# Integration of Gaussian equation

1. Aug 24, 2004

### kekly

Hi,

Need help desperately!

I am trying to figure out the area under a gaussian cone by finding the integral of

2PIArEXP[-(r^2)/(2sigma^2)] dr

My supervisor thought it is

2PI [A sigma^2 EXP(-(r^2)/(2 sigma^2)] Between 0 and infinity

and he came up with the answer

2 PI A sigma^2

I hope you can understand that!

I don't think that his integration is right to get to the second step there. But I'm not sure why. I don't think sigma will come down like that. Please help me. I haven't done maths like this for a few years and I'm very rusty at it!

Thanks

Kek

2. Aug 24, 2004

### TenaliRaman

I think he has taken
2PIArEXP[-(r^2)/(2sigma^2)] dr

-- AI

3. Aug 24, 2004

### HallsofIvy

Staff Emeritus
To find $2\pi {A} \int_0^{\infinity}{r e^{\frac{-r^2}{2\sigma^2}}dr}$, let $u= \frac{r^2}{2\sigma^2}$. Then $du= \frac{r}{\sigma^2}$ so $rdr= \sigma^2du$. When r=0, u= 0, when r= infinity, u= infinity so the integral becomes $2\pi {A} \sigma\int_{o}^{\infinity}{e^{-u} du}$.
That IS $-2\pi {A} \sigma e^{-u}$ evaluated between u=0 and u= infinity:
$2\pi {A} \sigma$.

Last edited: Aug 24, 2004
4. Aug 24, 2004

### TenaliRaman

rdr = sigma^2 du
the final answer is 2*pi*A*sigma^2

-- AI

5. Aug 24, 2004

### kekly

I see what he has done now!

Thanks so much. You guys are lifesavers!

Kek

6. Aug 24, 2004

### kekly

Thanks for your help. I am still a little confused. As I said I haven't done integration like this for a long time!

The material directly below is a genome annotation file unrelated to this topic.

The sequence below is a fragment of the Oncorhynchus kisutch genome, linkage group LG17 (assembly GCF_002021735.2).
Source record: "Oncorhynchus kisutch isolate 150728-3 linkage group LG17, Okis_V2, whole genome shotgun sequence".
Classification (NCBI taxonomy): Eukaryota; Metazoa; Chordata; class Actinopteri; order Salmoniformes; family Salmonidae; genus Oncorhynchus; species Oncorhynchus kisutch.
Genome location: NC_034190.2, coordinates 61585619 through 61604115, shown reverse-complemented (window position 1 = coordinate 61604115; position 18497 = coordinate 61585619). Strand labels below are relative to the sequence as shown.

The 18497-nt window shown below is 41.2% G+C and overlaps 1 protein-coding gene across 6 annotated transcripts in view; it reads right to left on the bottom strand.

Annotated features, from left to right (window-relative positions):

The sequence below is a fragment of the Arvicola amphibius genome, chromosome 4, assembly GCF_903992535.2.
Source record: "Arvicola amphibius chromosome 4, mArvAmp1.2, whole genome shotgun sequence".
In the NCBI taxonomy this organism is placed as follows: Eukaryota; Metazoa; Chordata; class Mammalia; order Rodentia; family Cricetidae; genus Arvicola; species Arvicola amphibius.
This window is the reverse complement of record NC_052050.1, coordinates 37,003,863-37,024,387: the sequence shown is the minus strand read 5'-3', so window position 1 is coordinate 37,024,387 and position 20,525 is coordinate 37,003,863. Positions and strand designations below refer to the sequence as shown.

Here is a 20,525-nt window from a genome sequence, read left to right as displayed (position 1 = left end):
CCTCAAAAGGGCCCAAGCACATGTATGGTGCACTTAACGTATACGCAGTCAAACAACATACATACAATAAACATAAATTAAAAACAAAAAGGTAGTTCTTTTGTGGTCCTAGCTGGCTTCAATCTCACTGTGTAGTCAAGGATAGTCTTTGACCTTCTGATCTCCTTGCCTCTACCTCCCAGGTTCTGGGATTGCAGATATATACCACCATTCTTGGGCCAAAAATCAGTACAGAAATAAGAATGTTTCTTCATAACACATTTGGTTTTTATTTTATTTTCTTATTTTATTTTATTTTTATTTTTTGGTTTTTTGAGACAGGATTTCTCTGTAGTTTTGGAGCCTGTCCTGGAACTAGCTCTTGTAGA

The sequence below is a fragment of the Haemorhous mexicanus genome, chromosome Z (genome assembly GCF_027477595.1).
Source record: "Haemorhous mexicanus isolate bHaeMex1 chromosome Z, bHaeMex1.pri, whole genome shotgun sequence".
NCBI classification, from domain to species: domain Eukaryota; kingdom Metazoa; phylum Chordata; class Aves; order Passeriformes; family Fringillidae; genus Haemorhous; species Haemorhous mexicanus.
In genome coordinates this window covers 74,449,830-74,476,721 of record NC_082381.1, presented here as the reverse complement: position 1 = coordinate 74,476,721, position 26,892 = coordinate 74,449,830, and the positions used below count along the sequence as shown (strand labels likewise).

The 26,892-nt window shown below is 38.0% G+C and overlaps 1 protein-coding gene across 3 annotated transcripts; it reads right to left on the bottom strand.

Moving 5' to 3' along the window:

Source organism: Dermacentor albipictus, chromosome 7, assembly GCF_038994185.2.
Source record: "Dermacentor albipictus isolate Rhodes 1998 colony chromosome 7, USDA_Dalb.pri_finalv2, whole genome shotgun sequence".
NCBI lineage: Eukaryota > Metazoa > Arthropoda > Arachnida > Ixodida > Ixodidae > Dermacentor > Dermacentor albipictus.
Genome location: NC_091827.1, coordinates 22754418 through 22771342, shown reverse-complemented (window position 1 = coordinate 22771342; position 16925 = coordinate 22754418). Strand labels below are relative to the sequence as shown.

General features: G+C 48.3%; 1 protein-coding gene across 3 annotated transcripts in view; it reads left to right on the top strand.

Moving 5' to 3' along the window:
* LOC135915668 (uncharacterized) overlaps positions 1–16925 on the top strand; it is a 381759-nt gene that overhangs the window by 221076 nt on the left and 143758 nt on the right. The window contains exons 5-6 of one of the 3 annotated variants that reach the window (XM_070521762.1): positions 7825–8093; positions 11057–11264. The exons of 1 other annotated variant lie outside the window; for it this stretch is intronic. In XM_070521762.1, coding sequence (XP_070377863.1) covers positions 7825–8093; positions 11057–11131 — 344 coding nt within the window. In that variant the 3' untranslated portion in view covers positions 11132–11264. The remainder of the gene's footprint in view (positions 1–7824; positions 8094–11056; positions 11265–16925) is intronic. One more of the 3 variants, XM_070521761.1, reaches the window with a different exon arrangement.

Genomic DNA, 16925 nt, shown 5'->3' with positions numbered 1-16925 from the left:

I can't see how you substituted $rdr= \sigma^2du$ back in to get $2\pi {A} \sigma\int_{o}^{\infinity}{e^{-u} du}$. I can see that when r=0, u= 0, when r= infinity, u= infinity. That is fine but where does the sigma come from and where does the r go?

Thanks
kek

7. Aug 24, 2004

### TenaliRaman

kekly,
Look at the substitution hurkyl makes ....
u = r^2/(2*sigma^2)
find du/dr

-- AI

8. Aug 24, 2004

### kekly

I understand the substitution that is made and I can find

du/dr = r/sigma^2

That can then be rearranged to

rdr = sigma^2du

How then do I get to this!

$2\pi {A} \sigma\int_{o}^{\infinity}{e^{-u} du}$

Forgive me I think it is part of the substiution method that I don't understand. I haven't done it for many years.

9. Aug 24, 2004

### kekly

Thanks for all your hlep. I have been playing around with it and I understand it now!

It was not remembering how to use the substitution method that was causing me problems!

Thansk again for all your help!

kek

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